IMF Bentham CEO on FY2016 Results and Growth Outlook

Interview with Andrew Saker (CEO)


In this Market Briefing interview, Andrew Saker, IMF Bentham’s CEO, gives an update on the company’s FY2016 result and growth outlook, including the:

  • Sound growth in underlying profit after tax;
  • Continued development of international portfolio with the US and Canada now representing 48% of the total portfolio;
  • Increase in the current estimated portfolio value compared to FY15
  • Nearly 40% growth in new cases funded in FY15; and
  • Positive outlook for FY2017.

Market Briefing

FY2016 saw IMF Bentham’s earnings rebound strongly with underlying earnings rising 70% over the 12-month period. What were some of the key drivers behind this result?


Andrew Saker

The company has delivered a solid result for shareholders and the company and this can be attributed to a number of factors. To keep it in perspective, we were coming off a low base given the results of FY15. The FY16 results continue to reflect outcomes from a small number of cases, predominately S&P, the write-up with Lehman and a further and final recovery with respect to US Case 008. Having said that, FY16 saw us execute on our strategy to diversify risk, with a substantial increase in the number of cases we are funding, the investments, and an expansion of our geographic footprint into Canada.

Market Briefing

During FY2016 IMF Bentham continued the implementation of its strategy with increased geography, a larger number of smaller matters and investment in personnel. Can you talk about the logic behind this strategy and future progress?

Andrew Saker

The FY16 results reflect the successful execution of our strategic plans to diversify risk. Whilst a number of small cases did not evolve as expected, we funded 27 cases and committed to deploy $81 million in FY16, which was a 28% increase in the number of cases, and a 50% increase in funds committed for deployment over FY15. The objective of this strategy is to reduce the company’s exposure to idiosyncratic risk and embrace the systemic risk associated with a portfolio approach to our investments, and thereby produce a more stable income stream. We remain committed to the current strategy for FY17 and we have set operational goals of 54 cases and $107 million of funds committed for deployment.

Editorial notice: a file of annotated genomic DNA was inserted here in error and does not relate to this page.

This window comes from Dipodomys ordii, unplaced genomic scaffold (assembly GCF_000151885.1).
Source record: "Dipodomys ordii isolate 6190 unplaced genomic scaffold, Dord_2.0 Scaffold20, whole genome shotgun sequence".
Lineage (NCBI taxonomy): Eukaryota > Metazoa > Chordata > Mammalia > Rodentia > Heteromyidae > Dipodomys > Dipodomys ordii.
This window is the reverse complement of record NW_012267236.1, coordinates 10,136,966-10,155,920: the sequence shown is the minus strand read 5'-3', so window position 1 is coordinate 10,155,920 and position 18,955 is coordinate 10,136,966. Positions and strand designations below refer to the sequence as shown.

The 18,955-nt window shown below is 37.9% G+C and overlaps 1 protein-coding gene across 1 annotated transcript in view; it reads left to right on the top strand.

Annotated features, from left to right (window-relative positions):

Market Briefing

The company has operations in Australia, the United States and Canada. Can you talk about the differences in these markets and the development of litigation funding generally?

Andrew Saker

Whilst sharing a common law legal system, there are quite significant differences in both risk and market characteristics in each of these jurisdictions. Obviously there are volumes that can be written on the subject, but some of the key issues are:

  1. Australia and Canada have a loser pays system, whereas the US generally has the American rule, where there are few circumstances where adverse costs are ordered against a losing party;
  2. The US and Canada use contingency fee arrangements for lawyers, whereas Australia is yet to permit this fee structure for the legal profession;
  3. Awareness of litigation funding is anecdotally lower in the US and Canada than in Australia;
  4. Given the issues with privilege, we are limited in what we can disclose in the US and Canada, whereas in Australia we are able to be more fulsome in our disclosure;
  5. In Australia we do a substantial amount of work in class actions, whereas in the US (due to differences in the local legal regime) we do not directly fund class actions; and,
  6. We expect to achieve similar commercial returns in each of the jurisdictions in which we operate, but without the adverse cost risk in the US and a truncated average investment period, the return rates are higher.


Market Briefing

It appears that there are few competitors in the domestic market. What is the situation in other markets you operate in?

Andrew Saker

The competition in the domestic market is increasing. In recent months, two international litigation funders have announced their increased commitment to Australia. At this stage we are yet to see what, if any, impact these competitors are likely to have in the domestic market. We welcome competition as it reinforces and develops the industry, as IMF is no longer the outlier. In Canada, IMF is new to the market, and there are a few established competitors. In the US, IMF competes with a number of large specialised litigation funders, and bespoke special situation funders. Competition in the US has not materially changed over the past 12 months.